The role of statins in chronic kidney disease

Rigas G Kalaitzidis, Moses S Elisaf
American Journal of Nephrology 2011, 34 (3): 195-202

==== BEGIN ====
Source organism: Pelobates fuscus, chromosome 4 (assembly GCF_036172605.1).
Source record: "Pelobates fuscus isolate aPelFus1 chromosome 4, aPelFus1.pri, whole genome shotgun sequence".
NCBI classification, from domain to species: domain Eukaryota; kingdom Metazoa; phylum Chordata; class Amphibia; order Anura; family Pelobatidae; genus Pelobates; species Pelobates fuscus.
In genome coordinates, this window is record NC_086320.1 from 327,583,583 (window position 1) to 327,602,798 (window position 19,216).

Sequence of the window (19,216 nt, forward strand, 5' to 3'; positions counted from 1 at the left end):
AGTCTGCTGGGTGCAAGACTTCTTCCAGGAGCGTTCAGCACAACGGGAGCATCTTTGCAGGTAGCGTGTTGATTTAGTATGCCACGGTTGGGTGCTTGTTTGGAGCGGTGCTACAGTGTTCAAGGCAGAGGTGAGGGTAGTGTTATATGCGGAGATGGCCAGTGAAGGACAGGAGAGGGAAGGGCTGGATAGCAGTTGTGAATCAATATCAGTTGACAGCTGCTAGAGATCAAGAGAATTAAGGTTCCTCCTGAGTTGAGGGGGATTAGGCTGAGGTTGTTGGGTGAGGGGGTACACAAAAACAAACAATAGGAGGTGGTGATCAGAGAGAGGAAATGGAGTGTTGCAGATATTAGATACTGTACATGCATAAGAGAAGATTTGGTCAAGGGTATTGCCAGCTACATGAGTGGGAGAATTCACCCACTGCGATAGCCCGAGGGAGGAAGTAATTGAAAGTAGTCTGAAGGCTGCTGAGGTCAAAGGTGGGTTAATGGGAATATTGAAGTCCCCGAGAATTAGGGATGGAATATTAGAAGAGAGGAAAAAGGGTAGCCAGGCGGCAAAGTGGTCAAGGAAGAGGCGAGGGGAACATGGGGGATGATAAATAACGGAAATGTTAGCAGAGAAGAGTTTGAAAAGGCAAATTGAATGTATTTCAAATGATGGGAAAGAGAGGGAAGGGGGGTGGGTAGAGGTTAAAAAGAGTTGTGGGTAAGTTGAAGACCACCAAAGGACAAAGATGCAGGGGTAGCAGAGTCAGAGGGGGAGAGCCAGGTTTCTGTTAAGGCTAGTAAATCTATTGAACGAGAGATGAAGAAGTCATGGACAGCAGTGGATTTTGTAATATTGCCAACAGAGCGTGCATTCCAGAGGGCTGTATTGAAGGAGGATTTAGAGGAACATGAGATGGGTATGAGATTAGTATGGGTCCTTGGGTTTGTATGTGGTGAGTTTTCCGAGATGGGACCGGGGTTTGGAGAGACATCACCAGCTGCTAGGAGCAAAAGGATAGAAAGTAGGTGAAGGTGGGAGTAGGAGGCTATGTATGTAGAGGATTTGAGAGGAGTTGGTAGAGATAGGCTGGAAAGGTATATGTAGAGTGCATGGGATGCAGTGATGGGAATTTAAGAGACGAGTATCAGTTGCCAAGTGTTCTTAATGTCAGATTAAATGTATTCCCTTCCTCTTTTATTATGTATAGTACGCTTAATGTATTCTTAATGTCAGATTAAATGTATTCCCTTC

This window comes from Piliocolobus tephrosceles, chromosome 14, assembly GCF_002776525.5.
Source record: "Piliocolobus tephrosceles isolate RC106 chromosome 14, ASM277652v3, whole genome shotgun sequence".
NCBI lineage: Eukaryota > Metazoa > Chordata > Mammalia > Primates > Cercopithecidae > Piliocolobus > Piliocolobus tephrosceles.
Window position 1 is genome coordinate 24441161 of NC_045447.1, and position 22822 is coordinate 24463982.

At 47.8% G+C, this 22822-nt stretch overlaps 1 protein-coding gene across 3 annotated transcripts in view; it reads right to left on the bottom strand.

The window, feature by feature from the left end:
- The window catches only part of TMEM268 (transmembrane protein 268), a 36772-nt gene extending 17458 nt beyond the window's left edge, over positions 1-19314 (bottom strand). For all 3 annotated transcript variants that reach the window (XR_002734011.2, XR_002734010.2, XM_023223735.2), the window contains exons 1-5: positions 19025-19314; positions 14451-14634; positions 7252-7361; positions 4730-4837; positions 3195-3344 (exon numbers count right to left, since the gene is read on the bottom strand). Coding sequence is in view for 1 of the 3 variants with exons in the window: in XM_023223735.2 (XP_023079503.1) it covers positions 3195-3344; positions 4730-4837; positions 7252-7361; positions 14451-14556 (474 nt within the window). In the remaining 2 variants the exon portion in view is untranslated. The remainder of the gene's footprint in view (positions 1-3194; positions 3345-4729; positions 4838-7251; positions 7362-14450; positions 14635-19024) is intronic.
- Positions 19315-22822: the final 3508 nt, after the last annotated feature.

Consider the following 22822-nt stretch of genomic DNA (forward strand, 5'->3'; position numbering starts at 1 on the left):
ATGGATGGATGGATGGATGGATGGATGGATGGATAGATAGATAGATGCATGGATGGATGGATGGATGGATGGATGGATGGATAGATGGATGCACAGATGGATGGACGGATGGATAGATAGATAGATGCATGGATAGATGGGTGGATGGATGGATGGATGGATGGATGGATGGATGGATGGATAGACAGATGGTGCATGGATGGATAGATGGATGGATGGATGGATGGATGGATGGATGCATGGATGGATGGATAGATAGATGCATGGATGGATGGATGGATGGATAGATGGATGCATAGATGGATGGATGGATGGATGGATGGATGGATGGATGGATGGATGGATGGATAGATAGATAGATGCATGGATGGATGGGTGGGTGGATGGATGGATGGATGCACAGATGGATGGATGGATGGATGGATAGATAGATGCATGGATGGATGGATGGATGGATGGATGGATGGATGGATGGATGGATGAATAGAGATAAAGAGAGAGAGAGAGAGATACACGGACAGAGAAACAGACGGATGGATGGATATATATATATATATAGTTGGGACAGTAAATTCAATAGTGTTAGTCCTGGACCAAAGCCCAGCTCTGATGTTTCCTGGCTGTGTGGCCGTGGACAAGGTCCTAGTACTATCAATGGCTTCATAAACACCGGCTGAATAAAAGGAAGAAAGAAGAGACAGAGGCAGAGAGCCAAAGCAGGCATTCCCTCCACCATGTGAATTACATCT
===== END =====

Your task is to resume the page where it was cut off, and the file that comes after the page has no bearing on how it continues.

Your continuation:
Cardiovascular disease (CVD) is the leading cause of morbidity and mortality not only amongst the general population, but also in patients with chronic kidney disease (CKD). Persons with CKD are much more likely to die of CVD than to experience kidney failure. Clinical trials have demonstrated that statins are gaining widespread acceptance as a principal therapy for the primary and secondary prevention of atherosclerosis and CVD. In CKD patients the role of statins in primary prevention of CVD remains to be clarified. The absolute benefit of treatment with a statin seems to be greater among nondialysis-dependent-CKD patients. Studies in end-stage renal disease patients on dialysis did not confirm these results. Recently, however, the Study of Heart and Renal Protection (SHARP) has suggested that statins with ezetimibe may be beneficial even in dialysis patients. Clinical studies with statins on proteinuria reduction and renal disease progression have yielded conflicting results. Some studies have shown a prominent reduction in proteinuria, while other studies have shown that statins had no effect or may cause proteinuria at high doses. This review examines the clinical evidence of the observed benefits of kidney function with the use of this drug category in CKD patients.

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